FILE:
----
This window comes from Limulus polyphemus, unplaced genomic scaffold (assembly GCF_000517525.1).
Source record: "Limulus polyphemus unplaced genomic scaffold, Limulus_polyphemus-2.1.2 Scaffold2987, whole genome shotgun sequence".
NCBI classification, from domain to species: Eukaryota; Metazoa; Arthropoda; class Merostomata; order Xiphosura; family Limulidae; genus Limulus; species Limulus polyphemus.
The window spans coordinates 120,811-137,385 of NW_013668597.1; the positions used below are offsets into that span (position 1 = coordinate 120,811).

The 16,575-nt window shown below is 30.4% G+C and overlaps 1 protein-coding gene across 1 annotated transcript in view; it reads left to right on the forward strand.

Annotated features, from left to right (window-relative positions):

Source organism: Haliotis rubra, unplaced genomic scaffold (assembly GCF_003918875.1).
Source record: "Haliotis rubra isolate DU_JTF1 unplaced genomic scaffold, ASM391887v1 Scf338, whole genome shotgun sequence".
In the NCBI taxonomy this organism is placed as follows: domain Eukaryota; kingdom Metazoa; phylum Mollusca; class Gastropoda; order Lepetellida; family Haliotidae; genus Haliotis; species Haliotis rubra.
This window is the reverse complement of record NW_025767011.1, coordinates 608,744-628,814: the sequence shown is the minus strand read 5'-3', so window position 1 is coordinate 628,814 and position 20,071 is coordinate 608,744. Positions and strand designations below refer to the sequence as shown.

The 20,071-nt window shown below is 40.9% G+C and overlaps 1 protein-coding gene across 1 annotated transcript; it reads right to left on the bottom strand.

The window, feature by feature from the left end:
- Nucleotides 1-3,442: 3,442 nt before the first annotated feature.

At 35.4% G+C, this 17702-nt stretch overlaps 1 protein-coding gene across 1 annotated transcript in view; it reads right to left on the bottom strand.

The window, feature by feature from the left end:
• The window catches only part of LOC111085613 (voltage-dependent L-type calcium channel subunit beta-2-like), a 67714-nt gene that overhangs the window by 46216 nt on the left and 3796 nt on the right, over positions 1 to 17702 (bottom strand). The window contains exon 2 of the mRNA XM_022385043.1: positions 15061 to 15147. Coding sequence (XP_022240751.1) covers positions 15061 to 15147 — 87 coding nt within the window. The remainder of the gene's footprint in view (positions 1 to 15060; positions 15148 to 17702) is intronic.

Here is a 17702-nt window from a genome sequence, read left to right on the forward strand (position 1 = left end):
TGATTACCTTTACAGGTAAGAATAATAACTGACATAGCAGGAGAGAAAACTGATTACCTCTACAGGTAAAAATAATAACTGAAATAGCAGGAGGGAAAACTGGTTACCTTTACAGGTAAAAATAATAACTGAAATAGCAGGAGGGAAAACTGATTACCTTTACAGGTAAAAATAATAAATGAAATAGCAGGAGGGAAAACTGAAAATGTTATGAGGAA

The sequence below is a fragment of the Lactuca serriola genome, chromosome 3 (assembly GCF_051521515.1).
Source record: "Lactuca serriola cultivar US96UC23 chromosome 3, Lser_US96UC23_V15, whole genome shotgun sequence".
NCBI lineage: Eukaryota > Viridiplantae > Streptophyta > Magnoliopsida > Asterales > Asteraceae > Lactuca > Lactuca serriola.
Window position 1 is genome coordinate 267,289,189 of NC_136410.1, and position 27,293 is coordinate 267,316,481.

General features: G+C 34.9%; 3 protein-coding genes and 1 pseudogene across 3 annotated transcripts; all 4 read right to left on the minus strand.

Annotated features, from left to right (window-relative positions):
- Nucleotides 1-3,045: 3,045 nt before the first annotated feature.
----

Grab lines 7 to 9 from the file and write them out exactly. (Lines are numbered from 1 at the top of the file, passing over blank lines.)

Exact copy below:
Source organism: Haliotis rubra, unplaced genomic scaffold (assembly GCF_003918875.1).
Source record: "Haliotis rubra isolate DU_JTF1 unplaced genomic scaffold, ASM391887v1 Scf338, whole genome shotgun sequence".
In the NCBI taxonomy this organism is placed as follows: domain Eukaryota; kingdom Metazoa; phylum Mollusca; class Gastropoda; order Lepetellida; family Haliotidae; genus Haliotis; species Haliotis rubra.